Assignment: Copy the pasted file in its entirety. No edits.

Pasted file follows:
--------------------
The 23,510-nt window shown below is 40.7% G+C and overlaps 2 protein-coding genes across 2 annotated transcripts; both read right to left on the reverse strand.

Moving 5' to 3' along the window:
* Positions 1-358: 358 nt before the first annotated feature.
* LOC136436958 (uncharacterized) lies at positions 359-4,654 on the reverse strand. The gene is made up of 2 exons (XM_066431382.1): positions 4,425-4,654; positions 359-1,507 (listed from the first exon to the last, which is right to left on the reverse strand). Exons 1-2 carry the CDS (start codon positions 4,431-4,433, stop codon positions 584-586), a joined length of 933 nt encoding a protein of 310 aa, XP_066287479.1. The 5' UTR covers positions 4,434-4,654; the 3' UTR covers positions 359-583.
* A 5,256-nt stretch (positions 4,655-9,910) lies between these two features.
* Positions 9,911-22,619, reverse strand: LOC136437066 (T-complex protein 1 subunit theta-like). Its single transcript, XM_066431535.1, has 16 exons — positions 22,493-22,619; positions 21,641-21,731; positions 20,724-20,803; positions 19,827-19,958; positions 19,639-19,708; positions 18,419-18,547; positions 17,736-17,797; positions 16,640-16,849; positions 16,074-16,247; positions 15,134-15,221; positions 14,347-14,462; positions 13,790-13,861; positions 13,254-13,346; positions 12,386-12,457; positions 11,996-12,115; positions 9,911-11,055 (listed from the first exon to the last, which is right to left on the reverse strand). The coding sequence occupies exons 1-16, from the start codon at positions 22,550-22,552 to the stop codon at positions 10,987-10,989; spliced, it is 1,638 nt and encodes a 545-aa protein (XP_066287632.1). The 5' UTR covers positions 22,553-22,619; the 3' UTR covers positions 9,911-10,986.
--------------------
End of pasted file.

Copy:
The 23,510-nt window shown below is 40.7% G+C and overlaps 2 protein-coding genes across 2 annotated transcripts; both read right to left on the reverse strand.

Moving 5' to 3' along the window:
* Positions 1-358: 358 nt before the first annotated feature.
* LOC136436958 (uncharacterized) lies at positions 359-4,654 on the reverse strand. The gene is made up of 2 exons (XM_066431382.1): positions 4,425-4,654; positions 359-1,507 (listed from the first exon to the last, which is right to left on the reverse strand). Exons 1-2 carry the CDS (start codon positions 4,431-4,433, stop codon positions 584-586), a joined length of 933 nt encoding a protein of 310 aa, XP_066287479.1. The 5' UTR covers positions 4,434-4,654; the 3' UTR covers positions 359-583.
* A 5,256-nt stretch (positions 4,655-9,910) lies between these two features.
* Positions 9,911-22,619, reverse strand: LOC136437066 (T-complex protein 1 subunit theta-like). Its single transcript, XM_066431535.1, has 16 exons — positions 22,493-22,619; positions 21,641-21,731; positions 20,724-20,803; positions 19,827-19,958; positions 19,639-19,708; positions 18,419-18,547; positions 17,736-17,797; positions 16,640-16,849; positions 16,074-16,247; positions 15,134-15,221; positions 14,347-14,462; positions 13,790-13,861; positions 13,254-13,346; positions 12,386-12,457; positions 11,996-12,115; positions 9,911-11,055 (listed from the first exon to the last, which is right to left on the reverse strand). The coding sequence occupies exons 1-16, from the start codon at positions 22,550-22,552 to the stop codon at positions 10,987-10,989; spliced, it is 1,638 nt and encodes a 545-aa protein (XP_066287632.1). The 5' UTR covers positions 22,553-22,619; the 3' UTR covers positions 9,911-10,986.